from today's network, to a fully integrated IP Over Optical network. While
the peer model represents the future of network architecture, it is not
realistic to implement it today for the reason mentioned earlier.
Some other approaches call for a smart IP layer to attempt to use
rudimentary impairment and fiber-type primitives of a relatively dumb
optical layer, to assess what lightpath connections can be established.
These approaches ignore the fact that optical network is quickly developing
its intelligence and is emerging to provide rich optical services directly,
and may consequently bypass the IP layer.
- Carriers should fully leverage new network applications enabled by
the new architecture and network to differentiate their service
offerings from competitors.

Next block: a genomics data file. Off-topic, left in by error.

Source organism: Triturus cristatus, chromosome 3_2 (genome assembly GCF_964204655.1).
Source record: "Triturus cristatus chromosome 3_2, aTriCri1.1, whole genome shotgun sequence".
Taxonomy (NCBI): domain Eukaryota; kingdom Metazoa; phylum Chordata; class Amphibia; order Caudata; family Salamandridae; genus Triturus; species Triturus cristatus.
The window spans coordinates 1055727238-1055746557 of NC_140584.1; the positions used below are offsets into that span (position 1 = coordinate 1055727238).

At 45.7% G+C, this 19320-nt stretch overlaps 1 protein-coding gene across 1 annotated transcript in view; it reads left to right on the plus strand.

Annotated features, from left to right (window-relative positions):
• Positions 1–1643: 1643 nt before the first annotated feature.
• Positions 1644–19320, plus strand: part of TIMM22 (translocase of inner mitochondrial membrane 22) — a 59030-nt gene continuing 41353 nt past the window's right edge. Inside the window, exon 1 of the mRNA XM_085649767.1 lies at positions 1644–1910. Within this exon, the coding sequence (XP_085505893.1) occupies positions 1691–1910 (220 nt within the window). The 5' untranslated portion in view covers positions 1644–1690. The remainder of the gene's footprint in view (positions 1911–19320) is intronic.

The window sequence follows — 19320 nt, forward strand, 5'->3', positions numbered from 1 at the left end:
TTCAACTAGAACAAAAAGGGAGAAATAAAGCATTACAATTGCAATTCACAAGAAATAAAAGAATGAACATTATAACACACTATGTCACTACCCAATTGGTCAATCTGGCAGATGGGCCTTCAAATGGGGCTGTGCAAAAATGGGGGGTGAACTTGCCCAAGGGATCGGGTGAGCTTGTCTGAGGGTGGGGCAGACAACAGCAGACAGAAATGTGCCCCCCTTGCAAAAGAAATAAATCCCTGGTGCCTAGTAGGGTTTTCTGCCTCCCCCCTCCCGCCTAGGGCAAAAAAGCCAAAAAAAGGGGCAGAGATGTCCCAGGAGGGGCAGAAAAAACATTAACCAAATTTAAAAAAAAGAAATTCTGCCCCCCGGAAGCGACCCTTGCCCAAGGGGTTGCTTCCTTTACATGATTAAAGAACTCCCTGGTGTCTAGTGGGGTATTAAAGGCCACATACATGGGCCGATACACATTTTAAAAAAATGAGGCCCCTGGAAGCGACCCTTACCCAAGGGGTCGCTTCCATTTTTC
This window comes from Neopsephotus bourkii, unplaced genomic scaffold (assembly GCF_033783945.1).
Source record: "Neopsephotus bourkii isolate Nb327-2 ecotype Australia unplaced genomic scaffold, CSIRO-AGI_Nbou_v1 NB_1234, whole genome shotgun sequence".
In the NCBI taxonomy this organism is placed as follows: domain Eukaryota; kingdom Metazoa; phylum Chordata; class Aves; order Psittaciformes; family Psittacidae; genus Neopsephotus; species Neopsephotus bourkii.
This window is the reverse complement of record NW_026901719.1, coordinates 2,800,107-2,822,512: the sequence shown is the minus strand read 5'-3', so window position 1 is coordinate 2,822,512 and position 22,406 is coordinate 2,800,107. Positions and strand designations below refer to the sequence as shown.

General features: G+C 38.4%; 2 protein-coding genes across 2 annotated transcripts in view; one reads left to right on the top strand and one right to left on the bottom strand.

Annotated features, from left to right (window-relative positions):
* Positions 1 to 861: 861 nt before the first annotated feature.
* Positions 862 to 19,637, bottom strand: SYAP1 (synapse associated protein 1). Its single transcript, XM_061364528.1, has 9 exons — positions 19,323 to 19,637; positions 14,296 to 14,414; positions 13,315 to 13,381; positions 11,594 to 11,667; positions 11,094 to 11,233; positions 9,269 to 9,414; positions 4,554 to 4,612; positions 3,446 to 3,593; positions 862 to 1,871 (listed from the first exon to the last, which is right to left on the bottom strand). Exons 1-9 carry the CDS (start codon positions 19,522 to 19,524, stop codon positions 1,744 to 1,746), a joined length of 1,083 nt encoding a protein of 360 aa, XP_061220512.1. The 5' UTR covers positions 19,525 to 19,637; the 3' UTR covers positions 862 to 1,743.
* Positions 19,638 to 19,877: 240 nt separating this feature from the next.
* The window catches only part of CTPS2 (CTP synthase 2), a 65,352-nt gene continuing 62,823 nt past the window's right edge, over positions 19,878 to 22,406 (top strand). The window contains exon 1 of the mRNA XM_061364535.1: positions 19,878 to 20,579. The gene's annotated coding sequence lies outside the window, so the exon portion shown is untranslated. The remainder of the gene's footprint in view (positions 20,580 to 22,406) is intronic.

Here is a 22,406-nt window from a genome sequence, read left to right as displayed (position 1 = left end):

The new IP Over Optics architecture opens a whole range of new network
applications such as protection/restoration. A number of protection
mechanisms exist across packet and optical layers including guaranteed 1+1,
protected 1:N, non-pre-emptible unprotected, and pre-emptible unprotected.
Carriers can choose to protect their networks at the packet layer only, the
optical layer only, or a combination coordinated through cross-layer
interworking intelligence. Such flexibility allows carriers to provide rich
SLA options to their customers.
The other application is resource allocation that provides optical
resources for the packet layer in an automatic manner. Capacity is added
when needed, then relinquished as an available resource later when the need
RETHINKING THE STANDARDS OF SERVICE
All of these can be performed dynamically and automatically to enable
service providers to provide faster, better services to their customers.
With a new network architecture and maturing of the technology, more network
applications will be discovered and consequently benefit both the carriers
and their customers.
Dr. Billy Wu is senior manager of technology marketing for Nortel
Networks' Optical Internet business. He can be reached at [email protected].
Nortel Networks is a global Internet and communications leader with
capabilities spanning optical, wireless, local Internet, and